ANZAC Day at Gallipoli

Attending the dawn service in Gallipoli was something we had both wanted to do for a long time and this year we finally had the opportunity to do so. It was a very rushed trip as the 25th of April fell in the middle of the school term and Matt was only able to get three days off work. Therefore we had to fly out of London on Wednesday 24th of April and arrive in Istanbul later that night. We then had a four-hour drive to Gallipoli – and as our plane was delayed – we didn’t get there until well after midnight.

 We quickly made our way down to the beach which was packed with people trying to get some rest, huddled together in sleeping bags keeping warm. We followed the trend and also tried to get sleep.  Around 4:30am everyone started to wake up and move around, packing up their sleeping bags and sharing warm cups of tea. By 5:00am everyone was standing in silence, looking out over the water just waiting to see a glimmer of sunlight peeking out over the ocean, the whole time thinking what it must have been like for all of those brave men, so many years ago.

 The service ran for over an hour and was incredibly moving.  It included not just the Ode of Remembrance and The Last post but also stories of courage and bravery told by Australian, New Zealand and Turkish representatives. One big difference that we noticed between attending a dawn service back home to the service in Gallipoli was how important ANZAC day is to the Turks, as they also lost a lot of men in the battle of Gallipoli.

At the conclusion of the service it was time to make the 3km walk uphill to Lone Pine Cemetery for the Australian service. On the way, we passed ANZAC cove, endless beach graves and trenches hidden amongst the trees. Even though there was such a large loss of life in Gallipoli, it really was a beautiful place to explore.

We finally reached Lone Pine Cemetery an hour before the Australian service was due to begin, so we passed the time singing Australian songs with the crowd; such as ‘Waltzing Matilda’, ‘We are Australian’ and ‘I still call Australia Home’. Soon after, it was time for the service.  This time, it was fully in honour of the Australians who sacrificed their lives for our freedom. Once again, it was a very moving experience, there was not a dry eye in the stands. With 4000 Australians attending the service at Lone Pine, it was very crowded but things were put into perspective when a speaker  told the story of how 7000 men died in the exact place we were seated. After the service finished, we spent some time wandering amongst the thousands of graves: shocked to see how many stones read ‘16 years old’ or ‘presumed  buried here’.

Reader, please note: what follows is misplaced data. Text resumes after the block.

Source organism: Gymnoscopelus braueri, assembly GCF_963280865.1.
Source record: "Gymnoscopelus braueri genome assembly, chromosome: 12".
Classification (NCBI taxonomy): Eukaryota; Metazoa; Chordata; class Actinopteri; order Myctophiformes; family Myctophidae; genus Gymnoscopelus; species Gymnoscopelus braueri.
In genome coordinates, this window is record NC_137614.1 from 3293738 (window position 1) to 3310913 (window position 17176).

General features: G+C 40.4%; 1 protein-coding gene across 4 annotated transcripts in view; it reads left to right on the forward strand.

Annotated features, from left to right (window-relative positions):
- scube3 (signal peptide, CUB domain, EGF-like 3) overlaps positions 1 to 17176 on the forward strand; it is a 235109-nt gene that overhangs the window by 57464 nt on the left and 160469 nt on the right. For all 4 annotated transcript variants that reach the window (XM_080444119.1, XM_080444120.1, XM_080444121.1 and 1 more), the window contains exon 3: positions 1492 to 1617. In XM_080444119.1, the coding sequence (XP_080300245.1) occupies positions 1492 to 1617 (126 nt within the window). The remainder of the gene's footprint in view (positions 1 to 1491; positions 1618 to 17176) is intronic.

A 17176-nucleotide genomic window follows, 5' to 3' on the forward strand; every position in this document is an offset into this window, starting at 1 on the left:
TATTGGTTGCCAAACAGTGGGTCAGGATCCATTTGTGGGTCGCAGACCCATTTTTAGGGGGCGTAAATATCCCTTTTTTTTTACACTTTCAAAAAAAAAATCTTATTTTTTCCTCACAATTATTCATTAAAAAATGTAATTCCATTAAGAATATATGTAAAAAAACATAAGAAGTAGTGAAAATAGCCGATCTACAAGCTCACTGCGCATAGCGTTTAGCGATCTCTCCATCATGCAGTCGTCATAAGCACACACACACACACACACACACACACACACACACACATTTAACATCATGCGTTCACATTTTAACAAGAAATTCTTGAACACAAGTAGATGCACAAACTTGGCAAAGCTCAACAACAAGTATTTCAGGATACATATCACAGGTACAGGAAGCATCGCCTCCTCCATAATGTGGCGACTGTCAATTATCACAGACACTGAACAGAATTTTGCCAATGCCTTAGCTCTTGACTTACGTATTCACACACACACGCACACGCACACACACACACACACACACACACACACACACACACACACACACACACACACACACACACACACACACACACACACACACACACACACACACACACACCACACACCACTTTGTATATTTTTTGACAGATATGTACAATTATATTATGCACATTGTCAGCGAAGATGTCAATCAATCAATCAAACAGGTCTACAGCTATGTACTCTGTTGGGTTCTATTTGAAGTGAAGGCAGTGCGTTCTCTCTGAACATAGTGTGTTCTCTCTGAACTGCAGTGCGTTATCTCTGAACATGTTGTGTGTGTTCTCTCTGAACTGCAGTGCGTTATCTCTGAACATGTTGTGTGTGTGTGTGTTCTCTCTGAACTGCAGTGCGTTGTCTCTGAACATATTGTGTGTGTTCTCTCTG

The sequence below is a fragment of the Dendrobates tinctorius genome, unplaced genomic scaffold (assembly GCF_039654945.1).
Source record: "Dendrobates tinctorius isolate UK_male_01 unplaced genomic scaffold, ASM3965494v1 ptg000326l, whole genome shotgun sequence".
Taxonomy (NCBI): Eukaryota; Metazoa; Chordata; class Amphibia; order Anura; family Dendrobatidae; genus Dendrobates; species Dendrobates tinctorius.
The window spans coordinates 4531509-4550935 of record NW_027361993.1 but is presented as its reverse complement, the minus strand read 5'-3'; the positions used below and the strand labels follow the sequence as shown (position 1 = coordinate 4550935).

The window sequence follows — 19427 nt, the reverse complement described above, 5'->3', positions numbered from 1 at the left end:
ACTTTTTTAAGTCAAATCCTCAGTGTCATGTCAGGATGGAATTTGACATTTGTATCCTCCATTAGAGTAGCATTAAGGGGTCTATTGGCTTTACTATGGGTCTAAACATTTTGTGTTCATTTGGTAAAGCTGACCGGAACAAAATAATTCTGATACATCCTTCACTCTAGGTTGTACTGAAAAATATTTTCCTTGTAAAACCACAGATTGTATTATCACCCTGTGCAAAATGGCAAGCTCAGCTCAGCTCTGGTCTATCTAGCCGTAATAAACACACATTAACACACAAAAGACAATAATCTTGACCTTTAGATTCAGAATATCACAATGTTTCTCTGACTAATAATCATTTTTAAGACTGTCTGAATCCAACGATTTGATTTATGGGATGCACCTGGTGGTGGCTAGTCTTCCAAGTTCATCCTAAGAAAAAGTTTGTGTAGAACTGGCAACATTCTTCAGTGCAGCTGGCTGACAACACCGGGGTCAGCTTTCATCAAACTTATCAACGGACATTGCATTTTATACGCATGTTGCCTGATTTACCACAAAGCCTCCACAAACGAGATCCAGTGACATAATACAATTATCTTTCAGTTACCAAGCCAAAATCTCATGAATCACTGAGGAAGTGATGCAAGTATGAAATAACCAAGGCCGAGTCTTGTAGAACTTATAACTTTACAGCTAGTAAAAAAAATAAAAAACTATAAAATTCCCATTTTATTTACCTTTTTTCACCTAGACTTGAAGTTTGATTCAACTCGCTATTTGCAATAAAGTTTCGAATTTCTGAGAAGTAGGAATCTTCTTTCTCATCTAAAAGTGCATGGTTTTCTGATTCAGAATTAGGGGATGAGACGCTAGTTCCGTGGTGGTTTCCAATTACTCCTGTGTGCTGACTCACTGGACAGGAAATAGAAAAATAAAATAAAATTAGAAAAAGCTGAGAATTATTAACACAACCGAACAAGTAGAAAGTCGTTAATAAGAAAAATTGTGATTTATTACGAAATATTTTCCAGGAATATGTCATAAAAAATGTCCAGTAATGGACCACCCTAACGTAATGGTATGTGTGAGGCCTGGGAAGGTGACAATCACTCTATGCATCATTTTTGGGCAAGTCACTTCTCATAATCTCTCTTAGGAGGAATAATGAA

After we finished at Lone Pine, we had to wait for the New Zealand service further up the hill at Chunuk Bair to conclude before the buses started arriving to take us back to Istanbul, to continue our Turkish adventure.

With both of us descending from World War I veterans we feel really privileged to have experienced the dawn service at Gallipoli on behalf of our family members who will never get the chance to do so. We have always had great respect for the men and woman who sacrificed so much to give us the country we know and love today.  The concept of standing on the beach where they landed nearly 100 years ago and picture it happening seemed surreal, but was definitely a once in a lifetime experience, and one we will never forget. As this experience was so touching, the only way to really share the emotion and pride that we felt on the day of the dawn service is to share some of the most memorable quotes and stories that were read on the day.  Below are some of the stories and speeches that really had an impact on our heart-strings. Lest We Forget.

You are now lying in the soil of a friendly country, therefore rest in peace.  There is no difference between the Johnnies and the Mehmets to us where they lie side by side here in this country of ours.  You, the mothers, who sent their sons from far away countries, wipe away your tears, your sons are now lying in our bosom, and are in peace.  After having lost their lives on this land they have become our sons as well. 

Mustafa Kemal Ataturk, President of the Republic of Turkey (1934)

Fierce enemies during battle, there was to a recognition on both sides of the courage and sacrifice of the other. Captain Cuthbert Finlay recalled a brief lull in the fighting at Queens Post in November 1915.  After hearing a thud and no explosion Finlay carefully approached a package that had been thrown into the trench. “I picked up the parcel, it contained cigarettes and written underneath one of the boxes was the following inscription written in French: Take with pleasure our heroic enemies, send some milk”.  After this the Turks and ourselves intermingled in no man’s land for about a quarter of an hour and then “fini’ was announced, a few shots fired towards the sky and everything went on as usual.

All too often, men did not have a chance to say goodbye. 
We are here today in their place.  To say goodbye on behalf of the mates they served beside and the friends and family back home who never had the opportunity to visit their grave to say their final farewell.

The voices of those who served here are now silent. We are the caretakers of their memories. Today, we will walk their battlefield and carry their stories in our hearts.

Getting some rest before the dawn service

Getting some rest before the dawn service

At Gallipoli after the dawn service

At Gallipoli after the dawn service

Beach Graves

Beach Graves

Where the ANZACS landed

Where the ANZACS landed

Lone Pine Cemetery

Lone Pine Cemetery


Signing the Lone Pine guestbook

Signing the Lone Pine guest book


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